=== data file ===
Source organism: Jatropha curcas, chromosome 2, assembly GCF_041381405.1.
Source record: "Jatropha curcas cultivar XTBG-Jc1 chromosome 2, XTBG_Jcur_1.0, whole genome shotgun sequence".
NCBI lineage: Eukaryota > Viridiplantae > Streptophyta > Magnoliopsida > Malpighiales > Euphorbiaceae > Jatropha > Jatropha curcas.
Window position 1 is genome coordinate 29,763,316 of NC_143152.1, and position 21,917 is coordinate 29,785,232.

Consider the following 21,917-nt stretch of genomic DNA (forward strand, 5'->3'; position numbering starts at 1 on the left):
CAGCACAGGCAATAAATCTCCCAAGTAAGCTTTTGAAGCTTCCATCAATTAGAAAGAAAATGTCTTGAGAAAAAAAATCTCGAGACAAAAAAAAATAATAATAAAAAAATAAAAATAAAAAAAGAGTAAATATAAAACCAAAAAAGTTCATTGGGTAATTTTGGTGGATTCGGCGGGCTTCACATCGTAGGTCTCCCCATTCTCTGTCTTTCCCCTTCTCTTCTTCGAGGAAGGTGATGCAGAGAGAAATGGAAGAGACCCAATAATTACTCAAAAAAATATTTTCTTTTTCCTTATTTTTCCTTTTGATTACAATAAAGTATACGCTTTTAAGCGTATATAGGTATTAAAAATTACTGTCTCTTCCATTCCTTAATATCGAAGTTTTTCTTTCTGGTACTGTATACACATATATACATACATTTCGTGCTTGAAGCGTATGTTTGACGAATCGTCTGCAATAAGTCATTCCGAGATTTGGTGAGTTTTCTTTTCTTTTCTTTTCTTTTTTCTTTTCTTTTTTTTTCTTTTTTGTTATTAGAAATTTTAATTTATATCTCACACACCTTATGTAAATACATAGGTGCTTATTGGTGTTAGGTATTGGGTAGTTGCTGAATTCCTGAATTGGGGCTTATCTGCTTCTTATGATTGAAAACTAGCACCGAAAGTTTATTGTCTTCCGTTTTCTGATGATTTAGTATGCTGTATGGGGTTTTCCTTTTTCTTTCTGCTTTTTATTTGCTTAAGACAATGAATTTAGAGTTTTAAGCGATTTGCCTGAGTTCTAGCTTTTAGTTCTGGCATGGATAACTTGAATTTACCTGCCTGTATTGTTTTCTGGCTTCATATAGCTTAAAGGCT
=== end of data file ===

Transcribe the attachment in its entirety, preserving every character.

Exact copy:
Source organism: Jatropha curcas, chromosome 2, assembly GCF_041381405.1.
Source record: "Jatropha curcas cultivar XTBG-Jc1 chromosome 2, XTBG_Jcur_1.0, whole genome shotgun sequence".
NCBI lineage: Eukaryota > Viridiplantae > Streptophyta > Magnoliopsida > Malpighiales > Euphorbiaceae > Jatropha > Jatropha curcas.
Window position 1 is genome coordinate 29,763,316 of NC_143152.1, and position 21,917 is coordinate 29,785,232.

Consider the following 21,917-nt stretch of genomic DNA (forward strand, 5'->3'; position numbering starts at 1 on the left):
CAGCACAGGCAATAAATCTCCCAAGTAAGCTTTTGAAGCTTCCATCAATTAGAAAGAAAATGTCTTGAGAAAAAAAATCTCGAGACAAAAAAAAATAATAATAAAAAAATAAAAATAAAAAAAGAGTAAATATAAAACCAAAAAAGTTCATTGGGTAATTTTGGTGGATTCGGCGGGCTTCACATCGTAGGTCTCCCCATTCTCTGTCTTTCCCCTTCTCTTCTTCGAGGAAGGTGATGCAGAGAGAAATGGAAGAGACCCAATAATTACTCAAAAAAATATTTTCTTTTTCCTTATTTTTCCTTTTGATTACAATAAAGTATACGCTTTTAAGCGTATATAGGTATTAAAAATTACTGTCTCTTCCATTCCTTAATATCGAAGTTTTTCTTTCTGGTACTGTATACACATATATACATACATTTCGTGCTTGAAGCGTATGTTTGACGAATCGTCTGCAATAAGTCATTCCGAGATTTGGTGAGTTTTCTTTTCTTTTCTTTTCTTTTTTCTTTTCTTTTTTTTTCTTTTTTGTTATTAGAAATTTTAATTTATATCTCACACACCTTATGTAAATACATAGGTGCTTATTGGTGTTAGGTATTGGGTAGTTGCTGAATTCCTGAATTGGGGCTTATCTGCTTCTTATGATTGAAAACTAGCACCGAAAGTTTATTGTCTTCCGTTTTCTGATGATTTAGTATGCTGTATGGGGTTTTCCTTTTTCTTTCTGCTTTTTATTTGCTTAAGACAATGAATTTAGAGTTTTAAGCGATTTGCCTGAGTTCTAGCTTTTAGTTCTGGCATGGATAACTTGAATTTACCTGCCTGTATTGTTTTCTGGCTTCATATAGCTTAAAGGCT